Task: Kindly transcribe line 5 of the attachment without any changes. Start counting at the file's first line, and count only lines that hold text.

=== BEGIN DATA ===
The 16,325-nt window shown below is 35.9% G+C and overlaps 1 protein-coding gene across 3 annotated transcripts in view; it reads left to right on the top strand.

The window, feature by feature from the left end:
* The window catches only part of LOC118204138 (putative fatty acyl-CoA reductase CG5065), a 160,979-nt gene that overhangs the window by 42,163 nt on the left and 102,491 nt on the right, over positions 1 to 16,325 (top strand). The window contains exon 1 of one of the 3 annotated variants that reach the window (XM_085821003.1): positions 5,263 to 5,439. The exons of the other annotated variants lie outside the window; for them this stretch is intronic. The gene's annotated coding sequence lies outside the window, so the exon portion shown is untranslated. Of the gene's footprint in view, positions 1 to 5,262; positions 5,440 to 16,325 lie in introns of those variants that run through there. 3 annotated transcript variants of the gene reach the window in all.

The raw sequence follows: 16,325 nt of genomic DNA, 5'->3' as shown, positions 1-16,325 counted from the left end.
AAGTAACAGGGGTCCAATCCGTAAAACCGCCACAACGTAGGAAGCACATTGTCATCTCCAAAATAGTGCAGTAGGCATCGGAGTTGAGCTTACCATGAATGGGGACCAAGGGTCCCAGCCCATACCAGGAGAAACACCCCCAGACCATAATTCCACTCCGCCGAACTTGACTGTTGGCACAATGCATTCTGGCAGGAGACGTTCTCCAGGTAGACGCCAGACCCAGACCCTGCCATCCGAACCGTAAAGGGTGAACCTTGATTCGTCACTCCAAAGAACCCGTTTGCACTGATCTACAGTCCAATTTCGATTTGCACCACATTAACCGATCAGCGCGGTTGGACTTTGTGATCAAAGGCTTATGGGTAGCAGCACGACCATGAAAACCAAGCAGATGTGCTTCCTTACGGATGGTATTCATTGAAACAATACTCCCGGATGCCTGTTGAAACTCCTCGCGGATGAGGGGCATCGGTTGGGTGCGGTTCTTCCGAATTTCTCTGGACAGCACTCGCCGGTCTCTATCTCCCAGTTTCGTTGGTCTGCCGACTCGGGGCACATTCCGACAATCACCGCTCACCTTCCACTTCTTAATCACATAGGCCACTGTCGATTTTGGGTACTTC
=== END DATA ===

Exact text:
AAGTAACAGGGGTCCAATCCGTAAAACCGCCACAACGTAGGAAGCACATTGTCATCTCCAAAATAGTGCAGTAGGCATCGGAGTTGAGCTTACCATGAATGGGGACCAAGGGTCCCAGCCCATACCAGGAGAAACACCCCCAGACCATAATTCCACTCCGCCGAACTTGACTGTTGGCACAATGCATTCTGGCAGGAGACGTTCTCCAGGTAGACGCCAGACCCAGACCCTGCCATCCGAACCGTAAAGGGTGAACCTTGATTCGTCACTCCAAAGAACCCGTTTGCACTGATCTACAGTCCAATTTCGATTTGCACCACATTAACCGATCAGCGCGGTTGGACTTTGTGATCAAAGGCTTATGGGTAGCAGCACGACCATGAAAACCAAGCAGATGTGCTTCCTTACGGATGGTATTCATTGAAACAATACTCCCGGATGCCTGTTGAAACTCCTCGCGGATGAGGGGCATCGGTTGGGTGCGGTTCTTCCGAATTTCTCTGGACAGCACTCGCCGGTCTCTATCTCCCAGTTTCGTTGGTCTGCCGACTCGGGGCACATTCCGACAATCACCGCTCACCTTCCACTTCTTAATCACATAGGCCACTGTCGATTTTGGGTACTTC